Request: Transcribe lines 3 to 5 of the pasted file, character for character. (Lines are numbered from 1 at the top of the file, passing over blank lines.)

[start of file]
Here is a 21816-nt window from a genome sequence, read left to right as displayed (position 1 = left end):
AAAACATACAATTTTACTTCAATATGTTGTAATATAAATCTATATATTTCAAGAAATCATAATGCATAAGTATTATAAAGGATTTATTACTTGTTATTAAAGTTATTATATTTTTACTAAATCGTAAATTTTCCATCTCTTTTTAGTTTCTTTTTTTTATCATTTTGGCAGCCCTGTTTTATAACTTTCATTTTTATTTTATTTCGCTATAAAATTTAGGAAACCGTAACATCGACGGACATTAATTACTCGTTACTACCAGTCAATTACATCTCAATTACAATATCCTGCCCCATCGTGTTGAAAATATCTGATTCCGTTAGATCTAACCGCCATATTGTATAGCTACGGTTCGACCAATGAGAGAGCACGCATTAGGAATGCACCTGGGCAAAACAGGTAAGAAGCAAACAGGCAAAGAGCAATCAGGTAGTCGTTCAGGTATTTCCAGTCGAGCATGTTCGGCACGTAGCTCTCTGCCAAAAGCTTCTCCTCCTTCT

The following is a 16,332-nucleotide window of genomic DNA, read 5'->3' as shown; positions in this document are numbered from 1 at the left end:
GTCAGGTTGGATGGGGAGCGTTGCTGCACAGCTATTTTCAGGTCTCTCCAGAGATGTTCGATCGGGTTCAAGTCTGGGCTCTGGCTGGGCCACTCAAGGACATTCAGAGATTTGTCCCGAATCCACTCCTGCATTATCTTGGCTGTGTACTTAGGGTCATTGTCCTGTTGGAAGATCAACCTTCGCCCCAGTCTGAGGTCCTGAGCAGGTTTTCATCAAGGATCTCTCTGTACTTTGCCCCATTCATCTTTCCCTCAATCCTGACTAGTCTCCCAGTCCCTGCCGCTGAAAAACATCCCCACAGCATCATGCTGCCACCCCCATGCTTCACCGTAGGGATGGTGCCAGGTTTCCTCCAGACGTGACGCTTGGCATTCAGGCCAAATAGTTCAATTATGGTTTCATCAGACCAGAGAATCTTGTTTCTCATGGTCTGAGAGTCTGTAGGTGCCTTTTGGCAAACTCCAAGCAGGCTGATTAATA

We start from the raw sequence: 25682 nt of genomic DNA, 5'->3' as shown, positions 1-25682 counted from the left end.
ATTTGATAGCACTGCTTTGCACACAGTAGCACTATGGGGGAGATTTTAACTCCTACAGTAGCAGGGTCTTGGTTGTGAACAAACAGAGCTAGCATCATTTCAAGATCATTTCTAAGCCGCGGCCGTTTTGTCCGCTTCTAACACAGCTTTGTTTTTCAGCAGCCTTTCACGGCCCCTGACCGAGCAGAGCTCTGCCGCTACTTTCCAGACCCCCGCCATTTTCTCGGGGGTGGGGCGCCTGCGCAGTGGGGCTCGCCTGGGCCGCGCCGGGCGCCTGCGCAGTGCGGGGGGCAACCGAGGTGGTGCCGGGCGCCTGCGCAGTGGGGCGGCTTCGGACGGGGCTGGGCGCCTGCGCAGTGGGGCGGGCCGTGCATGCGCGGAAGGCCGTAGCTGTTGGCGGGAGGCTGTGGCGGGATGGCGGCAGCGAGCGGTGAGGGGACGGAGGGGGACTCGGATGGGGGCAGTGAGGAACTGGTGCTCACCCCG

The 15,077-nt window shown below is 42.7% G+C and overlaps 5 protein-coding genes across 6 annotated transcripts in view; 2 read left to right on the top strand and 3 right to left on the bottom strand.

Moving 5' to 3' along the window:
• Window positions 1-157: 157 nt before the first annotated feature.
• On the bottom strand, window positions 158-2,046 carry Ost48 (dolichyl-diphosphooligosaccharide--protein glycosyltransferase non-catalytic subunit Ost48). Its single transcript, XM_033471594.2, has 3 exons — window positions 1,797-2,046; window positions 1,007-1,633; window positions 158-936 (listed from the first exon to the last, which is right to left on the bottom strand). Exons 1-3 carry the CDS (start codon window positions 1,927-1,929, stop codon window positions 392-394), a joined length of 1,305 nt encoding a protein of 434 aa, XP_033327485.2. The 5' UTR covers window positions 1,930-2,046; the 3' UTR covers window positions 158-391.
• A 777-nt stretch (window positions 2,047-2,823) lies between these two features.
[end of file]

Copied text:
The following is a 16,332-nucleotide window of genomic DNA, read 5'->3' as shown; positions in this document are numbered from 1 at the left end:
GTCAGGTTGGATGGGGAGCGTTGCTGCACAGCTATTTTCAGGTCTCTCCAGAGATGTTCGATCGGGTTCAAGTCTGGGCTCTGGCTGGGCCACTCAAGGACATTCAGAGATTTGTCCCGAATCCACTCCTGCATTATCTTGGCTGTGTACTTAGGGTCATTGTCCTGTTGGAAGATCAACCTTCGCCCCAGTCTGAGGTCCTGAGCAGGTTTTCATCAAGGATCTCTCTGTACTTTGCCCCATTCATCTTTCCCTCAATCCTGACTAGTCTCCCAGTCCCTGCCGCTGAAAAACATCCCCACAGCATCATGCTGCCACCCCCATGCTTCACCGTAGGGATGGTGCCAGGTTTCCTCCAGACGTGACGCTTGGCATTCAGGCCAAATAGTTCAATTATGGTTTCATCAGACCAGAGAATCTTGTTTCTCATGGTCTGAGAGTCTGTAGGTGCCTTTTGGCAAACTCCAAGCAGGCTGATTAATA

We start from the raw sequence: 25682 nt of genomic DNA, 5'->3' as shown, positions 1-25682 counted from the left end.